Then he moves on to mention molecular circuitry whereby current flows through a molecule instead of only through metals and silicon - but he never explains why the above two fundamental problems wouldn't apply to molecular circuits. It's not like organic molecules are more thermally stable than metals and silicon, or that they are bigger than patterned silicon features.

What a waste of time.

there is some research that shows that carbon nanotubes do not generate heat in or on the actual tube, but rather the area around it. I do not know how much that would affect the whole thing (there is still the problem of where does the heat go, what would stop it from going to the tube?). and mores law only states that the amount of transistors will double every 18 months. this has little to do with the "speed" of computation of complex problems.

You could likely argue that the current main stream system (x86) is old and inefficient. current mobile processors like the arm architecture in a way prove this. although i have no idea how well they scale up to high frequencies.

but really, we do not know how this will all pan out until they actually start to make some chips that do useful calculations reliably.

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April 14, 2012, 06:53:41 AM
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A rather shallow analysis. He first asserts (he doesn't explain) how fundamental limits to further miniaturization of silicon devices are based in heat (the chip would melt itself) and leakage (due to quantum principles electrons won't stay localized in such small features - "can't say anymore if an electron is in the chip or outside the chip").

Then he moves on to mention molecular circuitry whereby current flows through a molecule instead of only through metals and silicon - but he never explains why the above two fundamental problems wouldn't apply to molecular circuits. It's not like organic molecules are more thermally stable than metals and silicon, or that they are bigger than patterned silicon features.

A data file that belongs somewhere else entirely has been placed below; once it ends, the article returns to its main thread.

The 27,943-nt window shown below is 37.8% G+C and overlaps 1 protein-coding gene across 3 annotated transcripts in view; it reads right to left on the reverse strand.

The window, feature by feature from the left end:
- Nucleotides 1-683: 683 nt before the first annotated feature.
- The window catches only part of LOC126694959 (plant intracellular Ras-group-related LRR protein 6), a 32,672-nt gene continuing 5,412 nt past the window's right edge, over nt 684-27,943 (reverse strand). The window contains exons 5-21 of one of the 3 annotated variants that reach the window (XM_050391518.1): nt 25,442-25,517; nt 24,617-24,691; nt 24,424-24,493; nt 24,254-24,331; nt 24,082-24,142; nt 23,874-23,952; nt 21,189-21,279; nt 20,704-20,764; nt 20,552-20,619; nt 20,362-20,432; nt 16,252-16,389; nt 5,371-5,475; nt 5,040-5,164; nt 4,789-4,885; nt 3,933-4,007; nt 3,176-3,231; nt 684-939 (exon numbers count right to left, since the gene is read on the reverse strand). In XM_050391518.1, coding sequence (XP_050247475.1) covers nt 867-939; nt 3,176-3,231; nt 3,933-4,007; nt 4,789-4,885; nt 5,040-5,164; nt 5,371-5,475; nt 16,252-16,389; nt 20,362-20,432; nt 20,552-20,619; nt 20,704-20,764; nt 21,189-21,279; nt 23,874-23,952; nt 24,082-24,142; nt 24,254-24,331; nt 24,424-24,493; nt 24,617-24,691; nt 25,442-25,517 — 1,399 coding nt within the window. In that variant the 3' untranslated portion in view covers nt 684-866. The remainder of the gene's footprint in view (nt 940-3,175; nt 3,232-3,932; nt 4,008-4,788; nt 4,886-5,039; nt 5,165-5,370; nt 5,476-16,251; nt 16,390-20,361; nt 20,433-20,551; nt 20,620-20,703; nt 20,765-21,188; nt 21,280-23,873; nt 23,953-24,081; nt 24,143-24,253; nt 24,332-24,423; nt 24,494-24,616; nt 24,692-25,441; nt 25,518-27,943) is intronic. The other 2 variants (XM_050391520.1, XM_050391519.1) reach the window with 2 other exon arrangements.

What a waste of time.

there is some research that shows that carbon nanotubes do not generate heat in or on the actual tube, but rather the area around it. I do not know how much that would affect the whole thing (there is still the problem of where does the heat go, what would stop it from going to the tube?). and mores law only states that the amount of transistors will double every 18 months. this has little to do with the "speed" of computation of complex problems.

You could likely argue that the current main stream system (x86) is old and inefficient. current mobile processors like the arm architecture in a way prove this. although i have no idea how well they scale up to high frequencies.

but really, we do not know how this will all pan out until they actually start to make some chips that do useful calculations reliably.

I agree - we will only know once it starts happening. I was just pointing out that many spectacular promises of molecular electronics have not bee thought through at all - for example, Kaku mentions heat and leakage as problems with current Si technology, then offers an alternative but fails to explain why those same problems wouldn't apply there. Also, let's face it: after hundreds of millions of dollars and thousands of person-years thrown at it, there is no single instance of a useful, working, reliable molecular electronic device. If it were a valid concept, it would have already ended up in breakthroughs.

The next paradigm shift will have to come from something other than molecular electronics. Whatever it is, Bitcoin is safe - the algorithm for signing transactions can be upgraded, no?


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hazek
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April 14, 2012, 11:59:40 AM
 #8

I posted this mainly for those spreading FUD of how this type of technological breakthrough is either just around the corner or even already here...

My personality type: INTJ - please forgive my weaknesses (Not naturally in tune with others feelings; may be insensitive at times, tend to respond to conflict with logic and reason, tend to believe I'm always right)

If however you enjoyed my post: 15j781DjuJeVsZgYbDVt2NZsGrWKRWFHpp